A Few Pros and Cons of Different Pool Styles

About Me
Building a Pool When You Are Afraid of Water

Hi, my name is Molly, and a few years ago, we built a pool so that our autistic son could receive hydrotherapy at our home. However, as drowning is a common cause of death and injury among kids with autism, it petrified me to build a pool. However, we worked closely with a pool contractor to make sure that it was as safe as possible. I love the result, and although I am always careful and cautious, I am no longer afraid of having a pool. If you want tips and ideas on designing your pool (even if you are afraid of pools or water), you have come to the right place. I hope that this blog helps you.


A Few Pros and Cons of Different Pool Styles

28 July 2017
 Categories: , Blog

Having a pool installed on your property isn't as expensive or difficult as you might assume, and it's a great way to entertain friends and family during summer months. However, shopping for a pool can be a bit overwhelming, just because there are so many different types of pools available. Note a few pros and cons of those various styles and models, and this might make the selection process faster and easier for you.

In-ground versus above ground

An in-ground pool doesn't block your view of the horizon or the rest of your property, so it can be good for those who want to enjoy their landscaping while relaxing poolside. A concrete pool can also be poured in any shape that your yard can accommodate, so you can opt for something very small, circular, or even L-shaped!

However, an in-ground pool takes much longer to install than an above ground pool because of the excavation involved. Concrete pools also need drying or curing time. Some above ground pools can be installed within a day or two, and be ready for swimming once they're filled with water and the chemicals added.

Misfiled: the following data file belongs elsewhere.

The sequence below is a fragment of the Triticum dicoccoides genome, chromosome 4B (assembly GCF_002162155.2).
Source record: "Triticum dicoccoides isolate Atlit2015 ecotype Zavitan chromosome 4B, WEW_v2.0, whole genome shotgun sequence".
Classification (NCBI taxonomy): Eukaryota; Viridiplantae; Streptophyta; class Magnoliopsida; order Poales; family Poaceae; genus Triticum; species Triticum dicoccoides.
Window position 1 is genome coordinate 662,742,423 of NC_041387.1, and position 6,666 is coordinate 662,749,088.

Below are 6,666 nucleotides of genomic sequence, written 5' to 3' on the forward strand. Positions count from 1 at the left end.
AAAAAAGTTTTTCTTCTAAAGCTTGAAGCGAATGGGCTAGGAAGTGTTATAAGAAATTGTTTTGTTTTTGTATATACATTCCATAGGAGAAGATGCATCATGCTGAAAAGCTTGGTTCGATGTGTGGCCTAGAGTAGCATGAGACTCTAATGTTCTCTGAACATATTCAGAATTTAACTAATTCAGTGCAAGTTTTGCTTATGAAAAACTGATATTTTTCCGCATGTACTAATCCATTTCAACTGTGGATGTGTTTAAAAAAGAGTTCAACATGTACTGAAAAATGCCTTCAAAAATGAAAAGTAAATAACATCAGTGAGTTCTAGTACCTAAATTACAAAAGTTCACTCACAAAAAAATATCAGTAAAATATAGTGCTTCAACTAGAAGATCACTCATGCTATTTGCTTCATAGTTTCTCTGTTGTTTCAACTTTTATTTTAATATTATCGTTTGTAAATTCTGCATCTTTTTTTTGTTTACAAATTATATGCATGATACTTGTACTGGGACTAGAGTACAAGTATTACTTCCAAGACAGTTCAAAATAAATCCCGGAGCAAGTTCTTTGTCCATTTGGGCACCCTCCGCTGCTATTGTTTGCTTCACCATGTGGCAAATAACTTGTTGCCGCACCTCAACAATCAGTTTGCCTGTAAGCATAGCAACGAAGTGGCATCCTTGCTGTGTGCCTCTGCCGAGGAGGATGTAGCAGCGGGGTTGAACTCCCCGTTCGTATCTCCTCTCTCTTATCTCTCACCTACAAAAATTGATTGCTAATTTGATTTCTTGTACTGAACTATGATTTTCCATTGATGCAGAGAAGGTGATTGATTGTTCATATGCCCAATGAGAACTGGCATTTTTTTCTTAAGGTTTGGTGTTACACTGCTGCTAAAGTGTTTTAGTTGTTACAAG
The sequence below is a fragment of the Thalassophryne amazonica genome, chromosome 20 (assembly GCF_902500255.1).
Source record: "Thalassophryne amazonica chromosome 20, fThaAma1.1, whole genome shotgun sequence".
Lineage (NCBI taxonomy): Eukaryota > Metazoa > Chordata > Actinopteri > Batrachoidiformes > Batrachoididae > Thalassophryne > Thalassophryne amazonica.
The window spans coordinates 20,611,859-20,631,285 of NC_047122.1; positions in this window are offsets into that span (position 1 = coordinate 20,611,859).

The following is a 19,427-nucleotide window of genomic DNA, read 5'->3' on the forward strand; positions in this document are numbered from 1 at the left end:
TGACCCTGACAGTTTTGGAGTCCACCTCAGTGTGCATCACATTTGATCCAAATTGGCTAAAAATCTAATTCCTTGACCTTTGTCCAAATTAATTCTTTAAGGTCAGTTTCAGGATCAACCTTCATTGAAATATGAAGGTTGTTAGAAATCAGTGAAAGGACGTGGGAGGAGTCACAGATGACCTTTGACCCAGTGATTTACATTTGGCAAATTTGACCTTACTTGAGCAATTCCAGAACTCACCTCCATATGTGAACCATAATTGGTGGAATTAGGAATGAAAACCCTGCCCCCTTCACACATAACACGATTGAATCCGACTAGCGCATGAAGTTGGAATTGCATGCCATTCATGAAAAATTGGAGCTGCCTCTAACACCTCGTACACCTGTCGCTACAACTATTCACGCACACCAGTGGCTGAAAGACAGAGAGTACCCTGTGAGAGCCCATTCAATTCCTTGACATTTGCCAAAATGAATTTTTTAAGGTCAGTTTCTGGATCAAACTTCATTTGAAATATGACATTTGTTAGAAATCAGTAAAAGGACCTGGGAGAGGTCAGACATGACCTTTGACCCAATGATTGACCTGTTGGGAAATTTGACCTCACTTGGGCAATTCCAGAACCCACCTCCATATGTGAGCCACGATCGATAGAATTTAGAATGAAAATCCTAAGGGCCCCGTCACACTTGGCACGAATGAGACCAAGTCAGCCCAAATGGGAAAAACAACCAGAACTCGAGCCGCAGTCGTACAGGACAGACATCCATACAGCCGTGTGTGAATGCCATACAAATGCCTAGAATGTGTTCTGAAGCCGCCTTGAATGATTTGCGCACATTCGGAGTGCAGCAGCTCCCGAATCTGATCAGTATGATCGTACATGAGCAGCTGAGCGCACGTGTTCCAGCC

Fibreglass versus vinyl liner

Fibreglass pools don't need a liner of any sort, so you don't need to worry about the cost of repairing or replacing liners over the life of your pool. You also don't need to worry about a liner bunching up or getting overly stretched when you choose a fibreglass pool.

Fibreglass pools are typically far more expensive than vinyl liner pools, so they're obviously not the right choice for those on a budget. Most vinyl liner pools are rectangular, but you can also customize the shape if you wish, while fibreglass pools are not typically customizable.

Saltwater versus chlorine

A saltwater pool is technically a chlorine pool, as it converts the salt in the pool to a type of chlorine that keeps the water clean. The advantage of a saltwater pool is that the chlorine it converts and uses to keep the water clean isn't as strong, so you don't breathe in the same amount of chlorine vapours. The salt you add to a saltwater pool also softens the water, so it doesn't dry your skin and hair, and will feel more like fresh water when you're swimming. A saltwater pool is often more expensive than a standard chlorine pool, so long-term costs for a saltwater pool do need to be considered.